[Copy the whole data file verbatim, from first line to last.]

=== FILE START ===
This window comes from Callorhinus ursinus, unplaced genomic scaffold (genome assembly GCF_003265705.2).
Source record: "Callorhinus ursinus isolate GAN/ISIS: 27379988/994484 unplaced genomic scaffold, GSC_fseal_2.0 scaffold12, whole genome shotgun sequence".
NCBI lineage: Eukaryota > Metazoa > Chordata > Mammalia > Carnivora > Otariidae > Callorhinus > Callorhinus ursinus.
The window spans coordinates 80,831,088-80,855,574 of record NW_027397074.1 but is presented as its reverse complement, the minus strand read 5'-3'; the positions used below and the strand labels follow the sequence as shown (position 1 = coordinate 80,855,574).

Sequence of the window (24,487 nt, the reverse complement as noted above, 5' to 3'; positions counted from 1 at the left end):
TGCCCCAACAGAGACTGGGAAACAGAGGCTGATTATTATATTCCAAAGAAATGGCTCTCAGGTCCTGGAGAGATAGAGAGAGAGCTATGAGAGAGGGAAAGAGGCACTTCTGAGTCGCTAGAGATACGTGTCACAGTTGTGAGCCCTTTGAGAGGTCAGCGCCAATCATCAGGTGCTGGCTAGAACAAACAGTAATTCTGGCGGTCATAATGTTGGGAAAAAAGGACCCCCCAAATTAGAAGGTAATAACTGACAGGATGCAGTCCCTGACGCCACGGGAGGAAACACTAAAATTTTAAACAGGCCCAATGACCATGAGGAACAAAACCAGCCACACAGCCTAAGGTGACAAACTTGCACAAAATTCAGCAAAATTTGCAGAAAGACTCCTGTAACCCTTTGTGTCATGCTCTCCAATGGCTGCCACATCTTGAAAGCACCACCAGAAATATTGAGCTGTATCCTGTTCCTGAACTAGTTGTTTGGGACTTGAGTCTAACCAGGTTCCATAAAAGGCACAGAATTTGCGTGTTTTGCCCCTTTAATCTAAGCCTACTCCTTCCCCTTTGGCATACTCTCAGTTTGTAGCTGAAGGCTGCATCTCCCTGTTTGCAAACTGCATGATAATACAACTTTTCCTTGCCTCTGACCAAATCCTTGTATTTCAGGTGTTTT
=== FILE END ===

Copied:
This window comes from Callorhinus ursinus, unplaced genomic scaffold (genome assembly GCF_003265705.2).
Source record: "Callorhinus ursinus isolate GAN/ISIS: 27379988/994484 unplaced genomic scaffold, GSC_fseal_2.0 scaffold12, whole genome shotgun sequence".
NCBI lineage: Eukaryota > Metazoa > Chordata > Mammalia > Carnivora > Otariidae > Callorhinus > Callorhinus ursinus.
The window spans coordinates 80,831,088-80,855,574 of record NW_027397074.1 but is presented as its reverse complement, the minus strand read 5'-3'; the positions used below and the strand labels follow the sequence as shown (position 1 = coordinate 80,855,574).

Sequence of the window (24,487 nt, the reverse complement as noted above, 5' to 3'; positions counted from 1 at the left end):
TGCCCCAACAGAGACTGGGAAACAGAGGCTGATTATTATATTCCAAAGAAATGGCTCTCAGGTCCTGGAGAGATAGAGAGAGAGCTATGAGAGAGGGAAAGAGGCACTTCTGAGTCGCTAGAGATACGTGTCACAGTTGTGAGCCCTTTGAGAGGTCAGCGCCAATCATCAGGTGCTGGCTAGAACAAACAGTAATTCTGGCGGTCATAATGTTGGGAAAAAAGGACCCCCCAAATTAGAAGGTAATAACTGACAGGATGCAGTCCCTGACGCCACGGGAGGAAACACTAAAATTTTAAACAGGCCCAATGACCATGAGGAACAAAACCAGCCACACAGCCTAAGGTGACAAACTTGCACAAAATTCAGCAAAATTTGCAGAAAGACTCCTGTAACCCTTTGTGTCATGCTCTCCAATGGCTGCCACATCTTGAAAGCACCACCAGAAATATTGAGCTGTATCCTGTTCCTGAACTAGTTGTTTGGGACTTGAGTCTAACCAGGTTCCATAAAAGGCACAGAATTTGCGTGTTTTGCCCCTTTAATCTAAGCCTACTCCTTCCCCTTTGGCATACTCTCAGTTTGTAGCTGAAGGCTGCATCTCCCTGTTTGCAAACTGCATGATAATACAACTTTTCCTTGCCTCTGACCAAATCCTTGTATTTCAGGTGTTTT